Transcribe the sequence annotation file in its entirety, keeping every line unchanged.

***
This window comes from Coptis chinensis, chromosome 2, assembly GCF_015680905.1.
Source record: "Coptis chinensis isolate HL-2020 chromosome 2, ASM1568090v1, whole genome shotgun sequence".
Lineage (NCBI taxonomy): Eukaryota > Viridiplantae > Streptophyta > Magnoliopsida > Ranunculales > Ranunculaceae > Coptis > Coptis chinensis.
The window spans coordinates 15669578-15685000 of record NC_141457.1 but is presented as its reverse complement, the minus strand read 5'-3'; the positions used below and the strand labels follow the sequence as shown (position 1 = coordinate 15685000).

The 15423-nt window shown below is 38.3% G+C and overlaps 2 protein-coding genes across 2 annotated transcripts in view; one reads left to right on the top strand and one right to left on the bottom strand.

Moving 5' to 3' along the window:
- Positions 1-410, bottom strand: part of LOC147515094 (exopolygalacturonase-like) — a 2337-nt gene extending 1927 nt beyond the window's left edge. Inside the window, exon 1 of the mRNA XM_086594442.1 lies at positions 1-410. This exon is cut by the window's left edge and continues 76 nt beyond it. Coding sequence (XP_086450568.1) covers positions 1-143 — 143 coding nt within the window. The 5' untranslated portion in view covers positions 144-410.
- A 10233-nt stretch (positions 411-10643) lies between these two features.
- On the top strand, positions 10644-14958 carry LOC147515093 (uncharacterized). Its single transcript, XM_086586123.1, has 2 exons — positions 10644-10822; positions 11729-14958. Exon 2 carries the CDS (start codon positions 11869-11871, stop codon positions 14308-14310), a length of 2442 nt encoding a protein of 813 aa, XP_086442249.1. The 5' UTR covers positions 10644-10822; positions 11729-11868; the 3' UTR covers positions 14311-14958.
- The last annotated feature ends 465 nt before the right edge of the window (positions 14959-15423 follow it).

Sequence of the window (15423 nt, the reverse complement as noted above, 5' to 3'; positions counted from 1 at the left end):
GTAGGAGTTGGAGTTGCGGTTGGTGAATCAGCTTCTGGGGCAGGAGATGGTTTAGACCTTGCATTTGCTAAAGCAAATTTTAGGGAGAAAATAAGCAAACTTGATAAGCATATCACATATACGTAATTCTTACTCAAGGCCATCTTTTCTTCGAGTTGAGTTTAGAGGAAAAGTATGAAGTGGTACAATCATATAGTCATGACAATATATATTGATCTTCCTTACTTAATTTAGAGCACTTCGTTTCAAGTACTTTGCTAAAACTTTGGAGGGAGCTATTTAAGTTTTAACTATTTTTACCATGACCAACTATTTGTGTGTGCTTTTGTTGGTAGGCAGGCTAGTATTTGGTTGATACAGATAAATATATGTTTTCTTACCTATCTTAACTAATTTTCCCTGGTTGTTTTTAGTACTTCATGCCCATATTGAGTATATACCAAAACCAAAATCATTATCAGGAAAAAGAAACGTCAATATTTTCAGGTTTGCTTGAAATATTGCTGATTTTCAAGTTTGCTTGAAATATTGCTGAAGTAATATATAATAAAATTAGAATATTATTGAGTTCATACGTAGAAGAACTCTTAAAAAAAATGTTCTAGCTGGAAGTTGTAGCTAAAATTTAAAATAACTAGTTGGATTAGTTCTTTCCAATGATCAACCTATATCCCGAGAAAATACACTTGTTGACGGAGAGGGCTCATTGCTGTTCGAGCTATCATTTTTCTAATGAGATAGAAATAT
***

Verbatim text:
This window comes from Coptis chinensis, chromosome 2, assembly GCF_015680905.1.
Source record: "Coptis chinensis isolate HL-2020 chromosome 2, ASM1568090v1, whole genome shotgun sequence".
Lineage (NCBI taxonomy): Eukaryota > Viridiplantae > Streptophyta > Magnoliopsida > Ranunculales > Ranunculaceae > Coptis > Coptis chinensis.
The window spans coordinates 15669578-15685000 of record NC_141457.1 but is presented as its reverse complement, the minus strand read 5'-3'; the positions used below and the strand labels follow the sequence as shown (position 1 = coordinate 15685000).

The 15423-nt window shown below is 38.3% G+C and overlaps 2 protein-coding genes across 2 annotated transcripts in view; one reads left to right on the top strand and one right to left on the bottom strand.

Moving 5' to 3' along the window:
- Positions 1-410, bottom strand: part of LOC147515094 (exopolygalacturonase-like) — a 2337-nt gene extending 1927 nt beyond the window's left edge. Inside the window, exon 1 of the mRNA XM_086594442.1 lies at positions 1-410. This exon is cut by the window's left edge and continues 76 nt beyond it. Coding sequence (XP_086450568.1) covers positions 1-143 — 143 coding nt within the window. The 5' untranslated portion in view covers positions 144-410.
- A 10233-nt stretch (positions 411-10643) lies between these two features.
- On the top strand, positions 10644-14958 carry LOC147515093 (uncharacterized). Its single transcript, XM_086586123.1, has 2 exons — positions 10644-10822; positions 11729-14958. Exon 2 carries the CDS (start codon positions 11869-11871, stop codon positions 14308-14310), a length of 2442 nt encoding a protein of 813 aa, XP_086442249.1. The 5' UTR covers positions 10644-10822; positions 11729-11868; the 3' UTR covers positions 14311-14958.
- The last annotated feature ends 465 nt before the right edge of the window (positions 14959-15423 follow it).

Sequence of the window (15423 nt, the reverse complement as noted above, 5' to 3'; positions counted from 1 at the left end):
GTAGGAGTTGGAGTTGCGGTTGGTGAATCAGCTTCTGGGGCAGGAGATGGTTTAGACCTTGCATTTGCTAAAGCAAATTTTAGGGAGAAAATAAGCAAACTTGATAAGCATATCACATATACGTAATTCTTACTCAAGGCCATCTTTTCTTCGAGTTGAGTTTAGAGGAAAAGTATGAAGTGGTACAATCATATAGTCATGACAATATATATTGATCTTCCTTACTTAATTTAGAGCACTTCGTTTCAAGTACTTTGCTAAAACTTTGGAGGGAGCTATTTAAGTTTTAACTATTTTTACCATGACCAACTATTTGTGTGTGCTTTTGTTGGTAGGCAGGCTAGTATTTGGTTGATACAGATAAATATATGTTTTCTTACCTATCTTAACTAATTTTCCCTGGTTGTTTTTAGTACTTCATGCCCATATTGAGTATATACCAAAACCAAAATCATTATCAGGAAAAAGAAACGTCAATATTTTCAGGTTTGCTTGAAATATTGCTGATTTTCAAGTTTGCTTGAAATATTGCTGAAGTAATATATAATAAAATTAGAATATTATTGAGTTCATACGTAGAAGAACTCTTAAAAAAAATGTTCTAGCTGGAAGTTGTAGCTAAAATTTAAAATAACTAGTTGGATTAGTTCTTTCCAATGATCAACCTATATCCCGAGAAAATACACTTGTTGACGGAGAGGGCTCATTGCTGTTCGAGCTATCATTTTTCTAATGAGATAGAAATAT